"Under the plan approved by the USED, schools and districts will be required to administer the Colorado Measures of Academic Success (CMAS) assessments in English Language Arts to all students in 3rd, 5th and 7th grades.  CMAS Math assessments must be administered to all students in 4th, 6th and 8th grades. This plan for assessments for this year (2021-2021) only will provide some relief for students, families, and educators after a challenging year for education amid a global pandemic. "

"The USED did not approve Colorado’s request to suspend all Science tests this year, so schools and districts must administer science tests to students in eighth grade. CMAS Science will not be given to students in 5th and 11th grades, as they normally would, but CDE must publicly report the SAT Analysis in Science sub-score this year. Social Studies tests, which are required only in state law, will not be given this year."

See CDE for full details.


Letter to Congress on changes to the Every Student Succeeds Act (ESSA)

High-stakes accountability in the U.S. public education system has proven destructive to public education, while simultaneously creating a large and lucrative testing industry with abundant lobbyists pushing for continued expensive ESSA-mandated standardized testing.  A4PEP sent a letter to federal legislators requesting that they change the ESSA law to more accurately reflect what has been learned about school improvement since the early days of federal improvement mandates that started with the Elementary and Secondary Education act of 1965, revised as No Child Left Behind in 2002, and revised further as ESSA in 2015.  Read the letter here.


Rebuttal letter to those advocating for start-of-school-year standardized tests (ST)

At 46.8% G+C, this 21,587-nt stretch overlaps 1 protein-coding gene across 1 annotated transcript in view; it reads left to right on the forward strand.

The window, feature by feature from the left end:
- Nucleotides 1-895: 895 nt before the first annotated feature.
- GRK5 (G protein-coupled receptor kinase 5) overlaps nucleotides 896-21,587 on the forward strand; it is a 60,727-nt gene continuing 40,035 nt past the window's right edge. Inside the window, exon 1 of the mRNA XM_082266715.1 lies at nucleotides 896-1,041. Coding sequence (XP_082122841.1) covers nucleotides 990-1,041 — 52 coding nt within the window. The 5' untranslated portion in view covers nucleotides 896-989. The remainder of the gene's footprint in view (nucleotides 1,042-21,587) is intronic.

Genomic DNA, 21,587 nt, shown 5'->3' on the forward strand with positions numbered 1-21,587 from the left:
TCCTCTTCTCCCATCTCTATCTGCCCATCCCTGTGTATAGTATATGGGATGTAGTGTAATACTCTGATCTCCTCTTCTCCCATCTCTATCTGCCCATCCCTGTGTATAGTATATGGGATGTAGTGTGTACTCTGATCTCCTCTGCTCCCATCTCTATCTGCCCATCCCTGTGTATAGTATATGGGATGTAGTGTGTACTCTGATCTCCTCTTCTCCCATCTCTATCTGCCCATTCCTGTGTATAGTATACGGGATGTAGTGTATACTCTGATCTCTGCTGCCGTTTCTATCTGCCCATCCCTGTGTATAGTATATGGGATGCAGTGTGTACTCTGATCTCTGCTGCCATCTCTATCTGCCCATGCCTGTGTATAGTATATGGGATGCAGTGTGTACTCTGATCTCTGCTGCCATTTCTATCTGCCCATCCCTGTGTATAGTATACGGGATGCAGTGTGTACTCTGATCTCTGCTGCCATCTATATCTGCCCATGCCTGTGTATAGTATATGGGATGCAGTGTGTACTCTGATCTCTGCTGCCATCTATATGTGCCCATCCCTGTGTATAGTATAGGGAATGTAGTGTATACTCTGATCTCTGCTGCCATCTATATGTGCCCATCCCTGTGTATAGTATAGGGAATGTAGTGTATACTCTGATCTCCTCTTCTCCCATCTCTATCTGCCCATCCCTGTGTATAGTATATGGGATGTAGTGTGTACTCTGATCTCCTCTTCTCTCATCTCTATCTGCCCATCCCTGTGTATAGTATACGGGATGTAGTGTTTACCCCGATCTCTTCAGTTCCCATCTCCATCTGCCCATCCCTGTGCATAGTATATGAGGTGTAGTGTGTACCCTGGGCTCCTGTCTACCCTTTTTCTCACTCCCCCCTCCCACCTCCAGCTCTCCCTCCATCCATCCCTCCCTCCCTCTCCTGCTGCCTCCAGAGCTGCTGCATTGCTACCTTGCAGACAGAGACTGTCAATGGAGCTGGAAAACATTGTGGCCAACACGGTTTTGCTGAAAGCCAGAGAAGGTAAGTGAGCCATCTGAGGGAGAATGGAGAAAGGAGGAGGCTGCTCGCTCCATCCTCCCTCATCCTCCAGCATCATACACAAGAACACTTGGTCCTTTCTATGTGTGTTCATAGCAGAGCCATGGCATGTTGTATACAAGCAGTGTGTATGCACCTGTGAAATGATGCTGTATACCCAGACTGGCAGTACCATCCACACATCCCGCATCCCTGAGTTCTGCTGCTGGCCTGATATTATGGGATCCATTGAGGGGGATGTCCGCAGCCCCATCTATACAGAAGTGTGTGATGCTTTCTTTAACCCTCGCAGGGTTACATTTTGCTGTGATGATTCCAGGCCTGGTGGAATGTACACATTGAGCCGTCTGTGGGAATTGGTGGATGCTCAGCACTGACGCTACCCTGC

The Colorado Commissioner of Education has received a joint letter from several organizations advocating for standardized tests at the start of the school year to determine the amount of learning loss suffered due to the pandemic.  Because A4PEP believes that starting the school year with standardized tests is worse than folly, it has crafted a letter opposing the use of statewide standardized tests, paid for by millions of CARES Act dollars, that will not yield the type of information needed by teachers for instructional planning in a timely manner.  The letter was sent to Dr. Kathy Anthes, Commissioner of Education,  stating the reasons for opposing the proposal by other organizations advocated for the school year to start with statewide standardized tests to determine the effects of the switch to remote, online learning late last school year.  Read the full letter here. 

Commissioner Anthes replied, and her extensive letter is here.


Attachment to the rebuttal, overall problems with standardized tests

A4PEP has crafted an addendum to the rebuttal letter outlining the larger flaws in the use of standardized test that routinely show low income students of color performing much lower than affluent, white students.  Examples are provided in this document of models for authentic assessments which provide information for teachers to assess student learning and availability for learning. Citations are included.  Read the full attachment here.